It’s safe to say that modern pop would sound very different without the foundational influence of Joni Mitchell. The Grammy-winning Canadian singer-songwriter blazed a trail through the 1970s with her unique take on confessional songwriting; a style which was perfected on iconic albums such as Clouds, Blue, and Court and Spark. For many, she remains the most influential female artist of the late 20th century.
Today, her influence underpins the work of both major and independent artists; from the stadium-filling pop of Taylor Swift to the nocturnal lilt of Laura Marling. Emotional candour is the uniting principle in an age where perhaps more people are looking to autobiographical art for reassurance than ever before. Below are just some of the artists redefining this style in Joni’s wake.

Read: The Story of Joni Mitchell “Blue”

Laura Marling – I Speak Because I Can (2010)

The line between folk and pop has become increasingly blurred as artists from the former seek larger and more diverse audiences in the 21st century. Arguably the most successful musician to do so has been Laura Marling, whose 2010 debut album proved it was possible to crossover without compromising the nuance of her style. Bitter-sweet crowd pleasers such as ‘Rambling Man’ are offset by oblique moments of despair in the manner of ‘What He Wrote.’ While Marling’s lyrics are often cloaked in mystery the emotional conveyance is nonetheless arresting.

Vampire Weekend – Father of the Bride (2019)

Eschewing the sharp, European edges that have guarded their music for the last decade, Vampire Weekend finally capitulated to their national sonic heritage in 2019 with their latest album, Father of the Bride. Taking its cues from the likes of the Grateful Dead, Phish, Joni Mitchell, Neil Young, and the wider country scene, the album successfully marries Ezra Koenig’s multi-layered lyrical themes with slide guitars, synthesisers, and a female vocal counterpart (Danielle Haim of Haim). The band’s sense of humour prevails but the songwriting is often more sincere than ever, particularly on standout moments such as ‘Unbearably White’ and ‘Jerusalem, New York, Berlin’.

Read: The Story of Crosby, Stills, Nash and Young ‘Déjà Vu’

Lucy Rose – No Words Left (2019)

Although stripped back to a near skeletal anatomy, the music of Lucy Rose remains a bewilderingly soft pleasure. Having worked with Bombay Bicycle Club and the Manic Street Preachers from a young age, Rose has since honed her own style of soft-spoken balladry, which recently hit its peak on the beguiling No Words Left. The album tackles the very intimate subject of the singer’s mental health following a difficult solo tour through South America, and the themes of loss and confusion from which the lyrics bloom make this a difficult yet emotionally cathartic listen from start to finish.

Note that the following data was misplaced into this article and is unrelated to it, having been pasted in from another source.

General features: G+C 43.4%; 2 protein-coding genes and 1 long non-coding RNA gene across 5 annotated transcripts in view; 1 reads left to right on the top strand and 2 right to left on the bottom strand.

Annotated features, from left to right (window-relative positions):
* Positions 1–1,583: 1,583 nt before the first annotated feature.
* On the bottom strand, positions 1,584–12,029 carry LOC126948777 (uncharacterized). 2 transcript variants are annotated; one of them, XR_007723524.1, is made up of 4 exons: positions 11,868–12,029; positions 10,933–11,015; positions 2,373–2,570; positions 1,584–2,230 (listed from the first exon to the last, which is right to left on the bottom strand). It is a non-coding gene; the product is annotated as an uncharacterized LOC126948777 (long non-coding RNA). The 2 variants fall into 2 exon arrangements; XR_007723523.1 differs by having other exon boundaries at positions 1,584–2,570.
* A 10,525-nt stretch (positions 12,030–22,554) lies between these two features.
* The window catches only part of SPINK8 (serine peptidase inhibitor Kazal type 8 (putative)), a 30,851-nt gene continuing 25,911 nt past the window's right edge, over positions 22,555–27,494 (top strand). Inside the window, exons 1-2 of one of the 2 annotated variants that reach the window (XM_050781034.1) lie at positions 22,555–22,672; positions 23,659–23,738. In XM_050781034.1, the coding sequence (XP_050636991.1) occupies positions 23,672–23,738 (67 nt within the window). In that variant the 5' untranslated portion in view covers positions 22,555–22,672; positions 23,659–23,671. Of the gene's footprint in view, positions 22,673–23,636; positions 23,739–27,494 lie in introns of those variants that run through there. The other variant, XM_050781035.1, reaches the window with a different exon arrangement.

James Blake – Assume Form (2019)

James Blake is a vocal fan of Joni Mitchell’s work, having covered one of her most iconic songs, ‘A Case of You’, on his 2011 EP, Enough Thunder. He has since become one of the defining British songwriters of the 21st century, with everyone from Beyoncé, to Kendrick Lamar, to Travis Scott vying for studio time with singer-songwriter-producer. His discography has seen a steady development away from post-dubstep electronic roots, towards a timeless soul classicism that has coaxed out more of his own life experiences. Blake’s latest full length, Assume Form, finds the singer love-struck and creatively satisfied, making for an unabashedly wholesome listen.

Mitski – Be The Cowboy (2018)

With her fifth album, Mitski solidified her claim to the indie-pop throne. Sonically omnivorous yet told through the eyes of an idiosyncratic songwriting talent, Be The Cowboy takes in everything from synth pop, folk, country, and rock, but turns these raw elements into ambitious arrangements that retain a sense of intimacy. An anthemic streak runs through her work, most notably on songs such as ‘Pink in the Night’ and ‘A Pearl’, with sweeping arrangements redolent of Bruce Springsteen and Tom Petty. Mitski has a talent for modernising classic songwriting tools, which in less careful hands, could easily retread old ground. Everything is rooted in her own life, and her storytelling shines because of that.

Owen Jones

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